Parents Can Promote Gender Equality And Help Prevent Violence Against Women

Parents Can Promote Gender Equality And Help Prevent Violence Against Women
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It’s only a little over halfway through the year and already 37 Australian women have been killed by violence.

On average, at least one Australian woman is killed by a current or former partner a week, and about one in six women have experienced sexual or physical violence since the age of 15.

Last month, the rape and murder of Melbourne woman Eurydice Dixon again ignited national conversation about preventing violence against women.

Read more:
‘Stay safe’: why women are enraged by advice to steer clear of violent men

What’s driving this violence?

Rigid gender roles and stereotyped constructions of masculinity and femininity are key drivers of violence against women.

And a large body of academic research shows traditional attitudes towards gender are one of the strongest predictors of attitudes that support this violence.

Read more:
‘Ideological masculinity’ that drives violence against women is a form of violent extremism

Australia’s world first national framework to prevent violence against women identifies challenging rigid gender roles and stereotypes as a key action in preventing such action in the first place.

To create lasting change, prevention needs to encompass multiple strategies across a range of places in our community. One key strategy is to begin early in the home.

Start early, at home

Early childhood is a key developmental period when children begin to learn about gender.

Gender is different from a person’s biological sex. A person’s sex is based on physical features such as anatomy, hormones and reproductive organs. Their gender is the way they think and act based on learned roles and social expectations.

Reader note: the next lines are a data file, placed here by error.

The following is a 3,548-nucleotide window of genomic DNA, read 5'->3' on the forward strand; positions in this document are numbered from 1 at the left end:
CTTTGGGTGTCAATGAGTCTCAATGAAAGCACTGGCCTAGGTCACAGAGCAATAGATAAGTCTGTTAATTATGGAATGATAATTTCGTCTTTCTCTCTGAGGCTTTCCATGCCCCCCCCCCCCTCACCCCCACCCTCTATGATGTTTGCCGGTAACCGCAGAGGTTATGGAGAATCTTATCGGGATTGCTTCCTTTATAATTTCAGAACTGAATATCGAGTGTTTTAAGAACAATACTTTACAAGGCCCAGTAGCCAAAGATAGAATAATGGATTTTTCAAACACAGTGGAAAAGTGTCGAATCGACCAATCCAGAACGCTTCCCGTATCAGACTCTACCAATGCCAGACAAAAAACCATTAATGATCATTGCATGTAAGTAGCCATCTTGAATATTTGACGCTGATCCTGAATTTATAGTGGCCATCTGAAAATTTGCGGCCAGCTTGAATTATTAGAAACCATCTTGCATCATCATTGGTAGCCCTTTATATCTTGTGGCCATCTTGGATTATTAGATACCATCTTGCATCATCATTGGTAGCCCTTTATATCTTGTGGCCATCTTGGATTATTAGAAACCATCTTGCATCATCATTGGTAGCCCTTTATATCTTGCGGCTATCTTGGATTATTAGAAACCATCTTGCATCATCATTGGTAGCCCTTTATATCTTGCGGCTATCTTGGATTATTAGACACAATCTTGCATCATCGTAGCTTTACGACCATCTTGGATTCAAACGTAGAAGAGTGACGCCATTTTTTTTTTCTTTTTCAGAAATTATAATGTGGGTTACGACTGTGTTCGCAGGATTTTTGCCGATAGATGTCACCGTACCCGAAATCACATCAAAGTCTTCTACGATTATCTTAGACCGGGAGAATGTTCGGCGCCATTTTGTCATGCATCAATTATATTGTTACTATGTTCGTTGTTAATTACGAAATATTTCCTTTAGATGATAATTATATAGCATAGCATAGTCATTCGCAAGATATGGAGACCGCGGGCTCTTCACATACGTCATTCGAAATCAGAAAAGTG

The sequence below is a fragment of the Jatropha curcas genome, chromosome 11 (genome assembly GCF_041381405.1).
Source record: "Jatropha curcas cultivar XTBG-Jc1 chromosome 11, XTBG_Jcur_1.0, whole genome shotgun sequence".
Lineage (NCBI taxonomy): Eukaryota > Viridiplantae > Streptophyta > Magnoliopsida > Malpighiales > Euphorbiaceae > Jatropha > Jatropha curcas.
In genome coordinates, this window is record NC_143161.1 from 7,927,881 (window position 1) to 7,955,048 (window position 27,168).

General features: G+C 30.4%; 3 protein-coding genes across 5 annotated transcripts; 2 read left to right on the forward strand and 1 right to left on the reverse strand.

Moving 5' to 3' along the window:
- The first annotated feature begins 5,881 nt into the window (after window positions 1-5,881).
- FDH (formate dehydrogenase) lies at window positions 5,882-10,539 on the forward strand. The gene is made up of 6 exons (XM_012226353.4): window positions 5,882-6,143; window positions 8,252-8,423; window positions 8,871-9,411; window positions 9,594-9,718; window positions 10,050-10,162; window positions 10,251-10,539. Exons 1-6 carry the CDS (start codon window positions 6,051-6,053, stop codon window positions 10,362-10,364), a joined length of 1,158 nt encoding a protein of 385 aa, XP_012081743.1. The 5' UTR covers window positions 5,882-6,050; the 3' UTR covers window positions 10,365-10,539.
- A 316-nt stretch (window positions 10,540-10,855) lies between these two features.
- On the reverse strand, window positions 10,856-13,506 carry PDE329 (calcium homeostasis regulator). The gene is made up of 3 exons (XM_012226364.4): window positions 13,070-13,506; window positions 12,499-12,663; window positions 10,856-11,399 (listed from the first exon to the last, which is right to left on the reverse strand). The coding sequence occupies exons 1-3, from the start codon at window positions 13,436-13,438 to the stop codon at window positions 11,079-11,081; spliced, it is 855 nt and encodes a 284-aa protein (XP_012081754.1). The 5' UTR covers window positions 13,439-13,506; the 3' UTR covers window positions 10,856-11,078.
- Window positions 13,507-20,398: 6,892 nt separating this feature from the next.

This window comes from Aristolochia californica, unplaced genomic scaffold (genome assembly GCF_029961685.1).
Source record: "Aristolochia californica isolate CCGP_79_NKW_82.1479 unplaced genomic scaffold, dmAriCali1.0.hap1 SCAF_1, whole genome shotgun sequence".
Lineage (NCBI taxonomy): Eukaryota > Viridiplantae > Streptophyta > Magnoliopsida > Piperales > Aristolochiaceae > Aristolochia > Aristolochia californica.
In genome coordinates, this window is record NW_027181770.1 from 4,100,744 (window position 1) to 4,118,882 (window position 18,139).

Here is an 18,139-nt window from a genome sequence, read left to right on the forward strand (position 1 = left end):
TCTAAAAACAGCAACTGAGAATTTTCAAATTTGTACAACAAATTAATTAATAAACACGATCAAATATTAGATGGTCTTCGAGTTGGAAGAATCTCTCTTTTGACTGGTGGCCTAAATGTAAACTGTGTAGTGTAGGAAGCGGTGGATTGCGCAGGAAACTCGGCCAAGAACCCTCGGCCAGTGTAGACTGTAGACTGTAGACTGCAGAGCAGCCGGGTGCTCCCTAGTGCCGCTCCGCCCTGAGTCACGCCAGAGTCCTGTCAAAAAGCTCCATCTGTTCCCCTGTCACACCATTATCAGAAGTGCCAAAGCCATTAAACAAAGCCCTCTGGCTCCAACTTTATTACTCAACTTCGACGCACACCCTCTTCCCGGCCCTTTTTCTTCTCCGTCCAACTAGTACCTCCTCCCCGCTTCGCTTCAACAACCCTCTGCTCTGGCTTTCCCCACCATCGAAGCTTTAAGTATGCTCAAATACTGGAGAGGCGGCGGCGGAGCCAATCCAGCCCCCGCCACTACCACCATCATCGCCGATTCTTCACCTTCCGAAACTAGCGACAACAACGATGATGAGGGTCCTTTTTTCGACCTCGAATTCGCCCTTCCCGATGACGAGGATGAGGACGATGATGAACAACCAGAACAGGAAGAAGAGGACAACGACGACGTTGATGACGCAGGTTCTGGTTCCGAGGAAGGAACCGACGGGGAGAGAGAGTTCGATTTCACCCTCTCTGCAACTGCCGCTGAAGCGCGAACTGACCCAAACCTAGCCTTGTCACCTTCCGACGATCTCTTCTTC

From birth, children learn about gender-appropriate attitudes and behaviours through gender socialisation. They learn to “do” gender through internalising gender norms and roles as they interact with people around them.

Families are primary agents of gender socialisation, and often provide children’s first sources of information and learning about gender.

Read more:
Can a four-year-old be sexist?

Children begin to understand and act out gender roles and stereotypes at an early age.

The degree to which they internalise and adopt stereotyped attitudes and behaviours can have long term effects on their attitudes, behaviours and values.

People who support rigid gender roles and relations are more likely to endorse attitudes that justify, excuse, minimise or trivialise violence against women, or blame or hold women at least partially responsible for the violence against them.

Not all boys who play with trucks are going to end up violent. But traditional masculine gender roles and ideologies (for example, “men need to be tough”) are associated with men’s violence against women.

Researchers have yet to carry out longitudinal (long-term) studies to directly track the impact of early education in the home on outcomes related to gender equality and violence against women.